(33) A General Survey of Photo Museums of the World
Another month has gone by since the HOSOP team met. HOSOP - an acronym for "House of Something on Photography" they've started to use, is a shorter form to remember, an easier name to read. They have also decided to drop "The Little" from HOSOP to avoid the clumsy length. In today's meeting at the Bentos, George brought over a small Peepal tree, a stem cutting which he obtained from Fo Guang Shan, a buddhist temple in Mississauga. Both Bentos were very pleased, especially Mrs. Bento, who heard about the apple tree story George told them two years ago. During his Winter stay in Hong Kong, George grew the plant from a single apple seed. "All things start small, so is our HOSOP." she quietly thought.
Yoji and Bill arrived on time, George said Wandy hurt her ankle the day before so needed to rest. Mr. Bento had prepared a pot of genmaicha, a green tea combined with roasted brown rice usually served cold in the Summer. Mr. Bento prefers hot tea, and he's extremely happy with the new ceramic tea pot he bought at Marshalls - Japanese designed and Chinese made. He can boil tea directly on the electric stove top and the reheat is easy. He poured everyone a small cup and returned to the kitchen with the tea pot to boil more water.
"I've done a bit of research on the photo museums of the world," Bill said. He pulled out a pile of paper from his satchel and distributed to the team. The papers consisted of a lineup of photo museums of the world, listed alphabetically by country, about thirty four of them.
Fotomuseum Antwerpen (1986)
Canadian Photography Institute (1985, renamed 2016)
Three Shadows Photography Art Centre (2007)
Jeu de Paume (1900s/2004)
Maison Europeenne de la Photographie (1996)
Albert Khan Museum (1990)
French Museum of Photography (1960)
Galerie de Photographies at Centre Pompidou (2014)
The Museum of Photography (1981)
Tokyo Photographic Art Museum (1995)
Kiyosato Museum of Photographic Arts (1995)
Irie Taikichi Memorial Museum of Photography Nara City (1992)
The Museum of Photography, Seoul (2002)
Arab Image Foundation (1997)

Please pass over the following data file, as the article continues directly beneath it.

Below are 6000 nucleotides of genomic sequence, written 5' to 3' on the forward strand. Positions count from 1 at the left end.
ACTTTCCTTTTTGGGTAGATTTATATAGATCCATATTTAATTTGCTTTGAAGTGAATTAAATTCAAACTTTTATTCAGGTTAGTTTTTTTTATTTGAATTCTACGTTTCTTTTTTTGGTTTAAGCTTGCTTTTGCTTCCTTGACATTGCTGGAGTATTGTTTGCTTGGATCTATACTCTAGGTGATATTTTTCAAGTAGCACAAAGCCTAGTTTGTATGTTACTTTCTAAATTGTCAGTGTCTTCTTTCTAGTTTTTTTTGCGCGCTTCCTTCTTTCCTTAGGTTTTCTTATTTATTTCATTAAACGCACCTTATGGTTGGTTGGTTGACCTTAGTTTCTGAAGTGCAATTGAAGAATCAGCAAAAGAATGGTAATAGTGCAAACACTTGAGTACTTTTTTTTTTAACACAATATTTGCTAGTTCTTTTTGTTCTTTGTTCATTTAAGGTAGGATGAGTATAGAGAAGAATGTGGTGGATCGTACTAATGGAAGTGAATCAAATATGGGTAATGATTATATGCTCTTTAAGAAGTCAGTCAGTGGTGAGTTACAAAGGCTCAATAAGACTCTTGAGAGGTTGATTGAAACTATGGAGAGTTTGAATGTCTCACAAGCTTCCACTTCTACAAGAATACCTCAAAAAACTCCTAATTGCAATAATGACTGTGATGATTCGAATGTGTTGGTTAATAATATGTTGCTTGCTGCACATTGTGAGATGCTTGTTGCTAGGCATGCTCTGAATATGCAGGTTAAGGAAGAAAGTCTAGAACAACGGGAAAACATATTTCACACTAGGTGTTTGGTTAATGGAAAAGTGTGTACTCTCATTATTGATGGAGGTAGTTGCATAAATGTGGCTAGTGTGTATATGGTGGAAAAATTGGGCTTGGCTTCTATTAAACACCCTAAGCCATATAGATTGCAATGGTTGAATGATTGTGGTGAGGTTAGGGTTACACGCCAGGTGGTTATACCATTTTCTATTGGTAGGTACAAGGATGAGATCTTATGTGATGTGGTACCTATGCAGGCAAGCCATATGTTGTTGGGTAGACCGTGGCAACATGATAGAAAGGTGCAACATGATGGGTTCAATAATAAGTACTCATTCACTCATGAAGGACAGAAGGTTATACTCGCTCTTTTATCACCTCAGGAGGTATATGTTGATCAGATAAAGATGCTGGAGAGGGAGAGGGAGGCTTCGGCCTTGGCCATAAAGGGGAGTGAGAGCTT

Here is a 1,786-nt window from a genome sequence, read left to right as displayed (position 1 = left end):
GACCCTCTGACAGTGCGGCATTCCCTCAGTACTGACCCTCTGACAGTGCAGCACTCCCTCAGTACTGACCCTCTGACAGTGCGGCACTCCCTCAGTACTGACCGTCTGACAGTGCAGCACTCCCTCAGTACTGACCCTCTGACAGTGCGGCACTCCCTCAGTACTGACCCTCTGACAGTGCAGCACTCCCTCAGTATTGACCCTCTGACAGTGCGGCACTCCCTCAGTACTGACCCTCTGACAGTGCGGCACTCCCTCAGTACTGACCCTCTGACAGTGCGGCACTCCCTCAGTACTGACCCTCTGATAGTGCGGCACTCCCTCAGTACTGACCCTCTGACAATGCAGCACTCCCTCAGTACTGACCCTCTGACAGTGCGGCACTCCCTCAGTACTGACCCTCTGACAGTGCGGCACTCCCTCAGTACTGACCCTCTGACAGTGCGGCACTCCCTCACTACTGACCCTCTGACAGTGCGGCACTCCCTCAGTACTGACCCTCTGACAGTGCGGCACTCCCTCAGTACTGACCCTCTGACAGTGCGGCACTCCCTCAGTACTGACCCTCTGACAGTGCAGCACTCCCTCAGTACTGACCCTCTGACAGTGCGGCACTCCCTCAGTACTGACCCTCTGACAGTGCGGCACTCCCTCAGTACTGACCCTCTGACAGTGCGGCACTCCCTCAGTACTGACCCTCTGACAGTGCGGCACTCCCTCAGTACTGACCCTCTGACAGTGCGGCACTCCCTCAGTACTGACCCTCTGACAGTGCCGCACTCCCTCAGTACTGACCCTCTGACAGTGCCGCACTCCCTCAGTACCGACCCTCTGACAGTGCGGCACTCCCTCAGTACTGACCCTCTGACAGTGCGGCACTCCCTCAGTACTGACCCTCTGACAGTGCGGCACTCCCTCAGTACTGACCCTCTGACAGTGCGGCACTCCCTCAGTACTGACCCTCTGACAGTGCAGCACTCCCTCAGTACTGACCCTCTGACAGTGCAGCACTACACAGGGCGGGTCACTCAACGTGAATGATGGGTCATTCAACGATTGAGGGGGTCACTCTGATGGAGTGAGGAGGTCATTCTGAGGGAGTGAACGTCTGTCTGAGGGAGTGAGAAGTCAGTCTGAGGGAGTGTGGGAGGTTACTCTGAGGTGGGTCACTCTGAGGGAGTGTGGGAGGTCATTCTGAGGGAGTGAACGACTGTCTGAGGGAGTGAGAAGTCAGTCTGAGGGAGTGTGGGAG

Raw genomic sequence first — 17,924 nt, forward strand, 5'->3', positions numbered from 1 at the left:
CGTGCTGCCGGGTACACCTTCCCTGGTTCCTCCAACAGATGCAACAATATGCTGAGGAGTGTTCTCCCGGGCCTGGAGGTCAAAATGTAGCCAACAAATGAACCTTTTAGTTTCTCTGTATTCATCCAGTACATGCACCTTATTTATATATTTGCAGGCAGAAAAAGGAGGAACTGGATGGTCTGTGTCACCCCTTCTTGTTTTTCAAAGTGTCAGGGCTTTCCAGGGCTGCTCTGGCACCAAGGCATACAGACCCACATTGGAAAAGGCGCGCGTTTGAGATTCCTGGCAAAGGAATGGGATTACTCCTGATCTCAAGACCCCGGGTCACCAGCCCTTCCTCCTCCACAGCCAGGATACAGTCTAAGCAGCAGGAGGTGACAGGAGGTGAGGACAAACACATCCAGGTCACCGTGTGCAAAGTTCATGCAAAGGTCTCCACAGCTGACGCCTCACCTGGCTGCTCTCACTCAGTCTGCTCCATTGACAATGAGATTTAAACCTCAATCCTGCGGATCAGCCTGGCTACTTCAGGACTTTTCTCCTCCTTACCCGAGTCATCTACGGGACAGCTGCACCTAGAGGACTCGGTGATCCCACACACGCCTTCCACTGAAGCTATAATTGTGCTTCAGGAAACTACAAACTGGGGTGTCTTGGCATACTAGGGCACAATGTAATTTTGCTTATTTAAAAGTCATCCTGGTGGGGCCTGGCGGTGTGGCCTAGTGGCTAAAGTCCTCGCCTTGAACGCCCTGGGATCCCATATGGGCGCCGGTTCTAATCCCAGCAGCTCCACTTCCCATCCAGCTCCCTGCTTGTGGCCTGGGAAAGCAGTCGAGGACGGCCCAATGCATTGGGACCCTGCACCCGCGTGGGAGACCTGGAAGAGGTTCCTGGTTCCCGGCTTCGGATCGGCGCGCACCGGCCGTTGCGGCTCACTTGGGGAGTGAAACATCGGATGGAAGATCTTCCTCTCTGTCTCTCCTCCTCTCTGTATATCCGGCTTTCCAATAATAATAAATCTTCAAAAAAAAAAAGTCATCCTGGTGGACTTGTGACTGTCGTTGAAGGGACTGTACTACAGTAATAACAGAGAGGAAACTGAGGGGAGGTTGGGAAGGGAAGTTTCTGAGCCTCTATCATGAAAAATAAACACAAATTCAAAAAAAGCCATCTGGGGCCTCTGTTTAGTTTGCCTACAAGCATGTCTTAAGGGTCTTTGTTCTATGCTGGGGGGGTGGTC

Netherlands Photo Museum (1989)
Museum of History of Photography (1986)
Image Museum (1999)
The Portuguese Center of Photography (1997)
The Lumiere Brothers Center for Photography (2010)
Fotomuseum Winterthur (1993)
The photographers' Gallery (1971)
Impressions Gallery (1972)
USA New York
International Center of Photography ICP (1974)
George Eastman Museum (1947)
Light Work (1973)
Alice Austen House (2016)
Museum of contemporary photography (1976)
The Annenberg Space For Photography (2009)
Center for Creative Photography (1975)
USA San Francisco
Pier 24 Photography (2010)
California Museum of photography (1973/2010)
National Geographic Museum (1963)
Museum of Photographic Arts (1974)
West Palm Beach
Palm Beach Photographic Centre (1986)
"Vow, USA listed last but they have the largest number of photo museums in the world," exclaimed Mrs. Bento.
"Also the earliest - George Eastman Museum in 1947!" added Yoji.
"But Jeu de Paume - literally palm game in French, the famous rectangular building built in mid-17th century under the order of Napoleon III, which later was used to store Nazi Plunder, had held, in as early as 1909 the exhibition of One hundred portraits of women from the 18th-century English and French schools". Bill looked at the list and pointed out. "By 1991 it has become an archive and photography exhibition venue, and in 2004 it has developed into an important centre for photography and new media. An usual and long history."
"And I've found another institution, London's Royal Photographic Society, who had actually held the first ever exhibition of photographs in a museum - the Victoria and Albert Museum in 1858. RPS started to collect photography and it's technological devices formally from the mid-twenties. Since 2017…” Mr. Bento's index finger surfed swiftly on his newly acquired 13" Ipad as he spoke, "the huge collection has been transferred to the Victoria and Albert Museum, forming the now V&A Photography Centre. We’ve gotta to go there when we visit London next time…I can’t believe it, it must have been more than thirty years ago!” Using a red ball pen, he added V&A under UK in the museum list.
“And we ought to visit Palm Game too, since it’s only in Paris - one stone to kill two birds!” Mrs. Bento remarked. The Bentos had visited London and Paris in 1987, at that time they took an one-and-a-half hour night ferry across the English Channel. This time they would definitely use the Eurotunnel, which finished construction in 1994, just seven years after their crossing. The tunnel cuts short traveling time by an hour. Even though as little as an hour, Mrs. Bento thought it an important gain. They need to gather all these little gains to keep the candle burning longer, and brighter for their advancing years.